The Pinal County Sheriff’s Office is looking for professional volunteers to provide services to veterans in our HUMV unit.
In November the Pinal County Sheriff’s Office Adult Detention Center launched Housing Unit for Military Veterans or HUMV. Any individual who is booked into our jail will get their veterans status verified through Veterans Affairs. If they are a veteran, they can opt to join our veterans unit. This unit will consist of veterans from different branches of the military. These inmates will have access to mentors, councilors and educational opportunities that will help them once they are released. The mentorship program continues once veterans are released to ensure they get the services they need.
“The idea is to return these inmates back to the best versions of themselves. We want to teach them coping mechanisms and life skills that will give them the foundation they need once they leave our facility,” said Chief Matthew Hedrick, Pinal County Sheriff’s Office.
This program is modeled after the HUMV program created by Middlesex County Sheriff Peter J. Koutoujian. The Middlesex County Sheriff’s Office launched its program in January 2016, and it is open to both pretrial and sentenced inmates who have served at home or abroad. The program is situated in a unit reminiscent of a military barracks and features programming specific to the needs of military veterans. The results have been extremely positive, dramatically reducing the recidivism rates of veterans. Since its inception, 165 individuals have gone through the unit. Among the 111 men who spent a minimum of 30 days in HUMV, the reconviction rate is in the single digits.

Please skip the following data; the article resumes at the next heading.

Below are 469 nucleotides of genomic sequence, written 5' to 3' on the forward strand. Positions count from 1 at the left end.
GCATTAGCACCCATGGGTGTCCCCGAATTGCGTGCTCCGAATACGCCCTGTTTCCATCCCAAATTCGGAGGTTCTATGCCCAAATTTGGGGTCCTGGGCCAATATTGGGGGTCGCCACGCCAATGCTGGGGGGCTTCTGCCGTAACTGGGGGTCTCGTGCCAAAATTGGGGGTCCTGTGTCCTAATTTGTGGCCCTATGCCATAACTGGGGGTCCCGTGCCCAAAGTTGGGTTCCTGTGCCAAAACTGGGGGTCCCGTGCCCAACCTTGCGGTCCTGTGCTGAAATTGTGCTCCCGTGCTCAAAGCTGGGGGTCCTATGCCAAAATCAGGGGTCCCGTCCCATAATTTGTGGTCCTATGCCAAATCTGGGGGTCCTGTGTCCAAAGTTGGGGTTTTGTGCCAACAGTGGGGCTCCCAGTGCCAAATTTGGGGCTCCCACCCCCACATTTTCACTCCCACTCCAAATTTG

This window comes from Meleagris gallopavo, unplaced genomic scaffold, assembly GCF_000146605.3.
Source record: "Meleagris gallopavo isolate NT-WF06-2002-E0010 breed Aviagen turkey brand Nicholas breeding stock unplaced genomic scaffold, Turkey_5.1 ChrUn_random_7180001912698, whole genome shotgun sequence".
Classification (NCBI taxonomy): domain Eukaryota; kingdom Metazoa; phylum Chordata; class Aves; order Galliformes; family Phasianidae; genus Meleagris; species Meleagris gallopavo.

“Why reinvent the wheel? The program has seen great success in Middlesex County, so I wanted to bring it here. At some point, we will be able to expand the program opportunities to other inmates to help reduce recidivism across the board,” said Sheriff Mark Lamb, Pinal County.
Many of our HUMV inmates have endured experiences that are still negatively affecting them today. These experiences are manifesting themselves as issues such as a lack of healthcare, limited job opportunities, homelessness, emotional disorders and other invisible wounds stemming from military service. The Pinal County Sheriff’s HUMV Program is looking for volunteers to help provide programs, resources and support to those men and women who sacrificed for us.
“We are looking for therapists who specialize in mindfulness, PTSD and/or art therapy, financial advisors, yoga instructors, mentors and program managers that want to help our military veterans,” said Sheriff Lamb. “With your help, we can uplift, inspire, enrich and improve the lives of the military veterans who are in a time of need.”
If you are interested in becoming a volunteer, go online to: